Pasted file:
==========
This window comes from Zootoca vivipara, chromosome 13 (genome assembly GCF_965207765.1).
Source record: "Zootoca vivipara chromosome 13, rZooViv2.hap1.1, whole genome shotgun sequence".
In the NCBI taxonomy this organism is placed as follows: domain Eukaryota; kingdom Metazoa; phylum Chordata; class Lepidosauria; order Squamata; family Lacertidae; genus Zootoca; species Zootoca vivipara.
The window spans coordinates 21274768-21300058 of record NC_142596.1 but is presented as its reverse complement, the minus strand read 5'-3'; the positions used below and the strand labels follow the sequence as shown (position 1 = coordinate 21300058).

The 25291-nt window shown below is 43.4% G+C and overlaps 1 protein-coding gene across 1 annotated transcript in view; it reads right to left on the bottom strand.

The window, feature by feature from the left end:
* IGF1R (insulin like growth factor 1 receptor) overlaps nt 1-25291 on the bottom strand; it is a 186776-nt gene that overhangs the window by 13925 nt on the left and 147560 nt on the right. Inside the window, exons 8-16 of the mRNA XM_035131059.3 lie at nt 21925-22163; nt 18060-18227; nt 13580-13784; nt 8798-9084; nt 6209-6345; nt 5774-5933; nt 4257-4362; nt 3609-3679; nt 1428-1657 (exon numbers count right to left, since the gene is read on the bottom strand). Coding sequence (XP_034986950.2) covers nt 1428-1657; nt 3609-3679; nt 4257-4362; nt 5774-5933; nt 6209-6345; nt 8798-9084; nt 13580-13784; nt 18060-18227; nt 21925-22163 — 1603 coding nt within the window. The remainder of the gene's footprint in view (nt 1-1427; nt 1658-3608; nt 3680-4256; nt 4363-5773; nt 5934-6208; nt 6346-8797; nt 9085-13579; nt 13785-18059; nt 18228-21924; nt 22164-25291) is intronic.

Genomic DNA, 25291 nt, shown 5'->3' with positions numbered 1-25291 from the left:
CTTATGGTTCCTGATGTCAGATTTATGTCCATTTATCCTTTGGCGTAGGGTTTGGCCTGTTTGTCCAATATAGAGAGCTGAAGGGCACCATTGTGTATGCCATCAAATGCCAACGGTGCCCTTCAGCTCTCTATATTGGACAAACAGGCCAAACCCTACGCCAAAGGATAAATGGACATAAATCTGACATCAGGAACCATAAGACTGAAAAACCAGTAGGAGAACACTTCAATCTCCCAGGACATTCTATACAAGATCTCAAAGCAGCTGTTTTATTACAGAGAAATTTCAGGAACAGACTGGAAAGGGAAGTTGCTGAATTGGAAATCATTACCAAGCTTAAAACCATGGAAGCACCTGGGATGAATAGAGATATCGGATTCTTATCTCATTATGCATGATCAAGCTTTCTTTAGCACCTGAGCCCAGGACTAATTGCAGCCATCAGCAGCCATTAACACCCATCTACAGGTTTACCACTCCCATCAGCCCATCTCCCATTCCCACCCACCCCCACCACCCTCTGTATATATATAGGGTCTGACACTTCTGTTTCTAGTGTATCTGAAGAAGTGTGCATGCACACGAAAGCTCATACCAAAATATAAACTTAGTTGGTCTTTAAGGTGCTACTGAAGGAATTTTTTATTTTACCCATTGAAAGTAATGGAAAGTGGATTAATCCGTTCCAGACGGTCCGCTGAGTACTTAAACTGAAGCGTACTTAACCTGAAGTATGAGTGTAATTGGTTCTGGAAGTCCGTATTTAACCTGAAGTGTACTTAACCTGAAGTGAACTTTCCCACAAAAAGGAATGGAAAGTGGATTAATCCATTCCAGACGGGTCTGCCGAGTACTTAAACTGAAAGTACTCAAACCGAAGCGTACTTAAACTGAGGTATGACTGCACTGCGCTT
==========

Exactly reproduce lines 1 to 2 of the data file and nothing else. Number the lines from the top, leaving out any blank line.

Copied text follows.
This window comes from Zootoca vivipara, chromosome 13 (genome assembly GCF_965207765.1).
Source record: "Zootoca vivipara chromosome 13, rZooViv2.hap1.1, whole genome shotgun sequence".